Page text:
9 TPC Digest 9 | TPC Digest Read full article and references: Kalkbrenner, M. T., & Miceli, G. (2022). Barriers to seeking counseling among STEM students: The Revised Fit, Stigma, and Value Scale. The Professional Counselor, 12(3), 249–261. doi: 10.15241/mtk.12.3.249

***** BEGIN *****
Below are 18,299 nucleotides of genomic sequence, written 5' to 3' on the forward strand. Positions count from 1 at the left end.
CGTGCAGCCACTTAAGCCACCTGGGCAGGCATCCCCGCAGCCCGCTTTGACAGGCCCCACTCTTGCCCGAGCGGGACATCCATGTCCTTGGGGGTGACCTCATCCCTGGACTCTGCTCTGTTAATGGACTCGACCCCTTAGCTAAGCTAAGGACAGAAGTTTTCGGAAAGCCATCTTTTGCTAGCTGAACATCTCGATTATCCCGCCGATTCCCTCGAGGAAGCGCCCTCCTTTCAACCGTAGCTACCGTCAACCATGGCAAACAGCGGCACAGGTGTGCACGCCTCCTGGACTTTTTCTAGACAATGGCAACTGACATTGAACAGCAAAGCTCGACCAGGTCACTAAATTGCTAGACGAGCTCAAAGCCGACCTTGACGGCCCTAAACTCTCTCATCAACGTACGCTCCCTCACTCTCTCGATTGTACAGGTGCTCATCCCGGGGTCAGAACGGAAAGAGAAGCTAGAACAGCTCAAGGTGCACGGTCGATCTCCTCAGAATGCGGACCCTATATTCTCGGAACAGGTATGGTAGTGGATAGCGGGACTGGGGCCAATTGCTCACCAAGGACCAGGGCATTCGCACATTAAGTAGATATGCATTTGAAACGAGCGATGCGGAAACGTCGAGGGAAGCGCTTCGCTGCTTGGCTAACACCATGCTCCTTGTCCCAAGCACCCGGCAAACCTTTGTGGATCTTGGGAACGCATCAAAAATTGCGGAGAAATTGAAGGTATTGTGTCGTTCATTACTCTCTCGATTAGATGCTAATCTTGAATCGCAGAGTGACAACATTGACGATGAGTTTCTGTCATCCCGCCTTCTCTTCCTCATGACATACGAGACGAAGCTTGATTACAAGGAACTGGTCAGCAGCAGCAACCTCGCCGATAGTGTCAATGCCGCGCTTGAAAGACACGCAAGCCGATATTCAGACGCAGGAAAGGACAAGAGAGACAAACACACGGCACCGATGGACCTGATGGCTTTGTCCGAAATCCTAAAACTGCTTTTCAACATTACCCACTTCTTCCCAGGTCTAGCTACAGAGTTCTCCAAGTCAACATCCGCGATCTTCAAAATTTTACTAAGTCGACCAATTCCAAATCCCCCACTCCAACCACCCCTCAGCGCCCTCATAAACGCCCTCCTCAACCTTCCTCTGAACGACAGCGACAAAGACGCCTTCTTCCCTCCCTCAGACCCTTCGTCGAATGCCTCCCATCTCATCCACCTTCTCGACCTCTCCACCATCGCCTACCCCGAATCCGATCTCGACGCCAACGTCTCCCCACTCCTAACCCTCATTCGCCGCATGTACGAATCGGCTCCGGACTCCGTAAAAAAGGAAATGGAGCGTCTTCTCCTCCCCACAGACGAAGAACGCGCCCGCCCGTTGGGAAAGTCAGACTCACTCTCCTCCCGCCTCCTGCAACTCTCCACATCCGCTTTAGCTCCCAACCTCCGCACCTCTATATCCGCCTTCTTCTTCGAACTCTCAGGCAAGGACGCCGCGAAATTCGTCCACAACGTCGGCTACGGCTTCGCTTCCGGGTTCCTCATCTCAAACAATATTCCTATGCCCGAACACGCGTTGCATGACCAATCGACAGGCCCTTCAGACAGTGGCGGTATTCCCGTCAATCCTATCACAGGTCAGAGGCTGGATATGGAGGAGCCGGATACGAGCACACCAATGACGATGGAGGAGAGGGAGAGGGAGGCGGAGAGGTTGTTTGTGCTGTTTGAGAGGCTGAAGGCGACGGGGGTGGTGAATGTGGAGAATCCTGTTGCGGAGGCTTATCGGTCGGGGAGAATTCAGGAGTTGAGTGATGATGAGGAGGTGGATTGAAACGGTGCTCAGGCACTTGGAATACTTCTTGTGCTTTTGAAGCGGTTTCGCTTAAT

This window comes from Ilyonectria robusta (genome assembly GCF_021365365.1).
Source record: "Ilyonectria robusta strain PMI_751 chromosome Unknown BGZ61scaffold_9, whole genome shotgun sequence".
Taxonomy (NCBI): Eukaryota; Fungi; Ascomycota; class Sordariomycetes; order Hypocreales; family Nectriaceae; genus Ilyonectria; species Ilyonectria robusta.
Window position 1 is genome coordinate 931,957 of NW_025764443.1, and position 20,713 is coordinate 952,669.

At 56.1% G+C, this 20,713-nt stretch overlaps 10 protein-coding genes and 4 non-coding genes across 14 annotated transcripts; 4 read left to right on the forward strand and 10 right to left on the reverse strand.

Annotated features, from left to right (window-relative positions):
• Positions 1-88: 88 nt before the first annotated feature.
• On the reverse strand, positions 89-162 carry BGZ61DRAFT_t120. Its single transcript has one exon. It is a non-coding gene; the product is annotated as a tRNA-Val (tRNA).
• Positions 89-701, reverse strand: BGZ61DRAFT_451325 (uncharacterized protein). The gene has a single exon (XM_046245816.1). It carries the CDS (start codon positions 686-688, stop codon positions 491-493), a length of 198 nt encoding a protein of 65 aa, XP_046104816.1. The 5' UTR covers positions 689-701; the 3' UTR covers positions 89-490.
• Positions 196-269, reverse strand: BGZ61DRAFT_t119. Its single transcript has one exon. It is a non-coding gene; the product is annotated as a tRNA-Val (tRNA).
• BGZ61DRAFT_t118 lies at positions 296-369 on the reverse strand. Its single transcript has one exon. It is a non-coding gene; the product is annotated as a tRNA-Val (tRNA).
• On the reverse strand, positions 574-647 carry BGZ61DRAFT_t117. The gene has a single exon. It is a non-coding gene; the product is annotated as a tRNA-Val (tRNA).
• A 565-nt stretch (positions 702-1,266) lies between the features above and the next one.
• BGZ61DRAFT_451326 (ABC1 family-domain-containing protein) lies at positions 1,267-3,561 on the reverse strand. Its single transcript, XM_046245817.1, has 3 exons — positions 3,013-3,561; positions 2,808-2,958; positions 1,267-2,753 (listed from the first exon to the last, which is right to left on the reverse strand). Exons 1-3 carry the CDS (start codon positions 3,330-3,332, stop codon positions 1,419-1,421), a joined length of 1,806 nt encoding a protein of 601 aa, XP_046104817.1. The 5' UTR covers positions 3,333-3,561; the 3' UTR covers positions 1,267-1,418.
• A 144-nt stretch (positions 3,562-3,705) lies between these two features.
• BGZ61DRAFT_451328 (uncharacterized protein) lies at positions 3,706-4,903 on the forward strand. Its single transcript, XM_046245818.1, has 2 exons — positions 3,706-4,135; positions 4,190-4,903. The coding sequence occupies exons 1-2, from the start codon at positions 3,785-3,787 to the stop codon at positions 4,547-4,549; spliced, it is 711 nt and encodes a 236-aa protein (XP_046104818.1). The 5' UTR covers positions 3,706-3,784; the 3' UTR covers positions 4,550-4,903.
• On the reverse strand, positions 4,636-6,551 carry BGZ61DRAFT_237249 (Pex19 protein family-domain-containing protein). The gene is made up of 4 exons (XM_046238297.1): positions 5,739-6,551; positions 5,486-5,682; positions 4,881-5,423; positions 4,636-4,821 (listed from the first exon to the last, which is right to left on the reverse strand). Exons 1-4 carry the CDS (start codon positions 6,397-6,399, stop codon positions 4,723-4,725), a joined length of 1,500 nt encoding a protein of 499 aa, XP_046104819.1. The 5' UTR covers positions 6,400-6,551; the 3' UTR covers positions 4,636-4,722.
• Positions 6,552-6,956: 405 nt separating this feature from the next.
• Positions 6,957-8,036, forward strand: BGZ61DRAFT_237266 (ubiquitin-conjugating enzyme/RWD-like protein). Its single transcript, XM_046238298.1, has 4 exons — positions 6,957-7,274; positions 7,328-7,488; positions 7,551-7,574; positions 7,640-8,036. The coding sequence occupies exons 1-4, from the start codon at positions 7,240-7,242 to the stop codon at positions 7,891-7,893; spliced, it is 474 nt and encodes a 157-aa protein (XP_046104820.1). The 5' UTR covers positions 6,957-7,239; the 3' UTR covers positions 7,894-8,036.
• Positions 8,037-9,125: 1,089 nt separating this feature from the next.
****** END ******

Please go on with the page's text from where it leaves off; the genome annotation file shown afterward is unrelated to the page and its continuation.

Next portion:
Digest Volume 12, Issue 3 The Professional CounselorTM The Professi onal Counsel or The Professi onal Counsel or PUBLICATION EXCELLENCE S i nce 2011 TM Winter 2022 The Professional Counselor DIGEST is an abbreviated version of the journal, The Professional Counselor, intended for the general public. The National Board for Certified Counselors, Inc. and Affiliates publishes The Professional Counselor and The Professional Counselor DIGEST. The Professional Counselor DIGEST © 2022 NBCC, Inc. and Affiliates, 3 Terrace Way, Greensboro, NC 27403-3660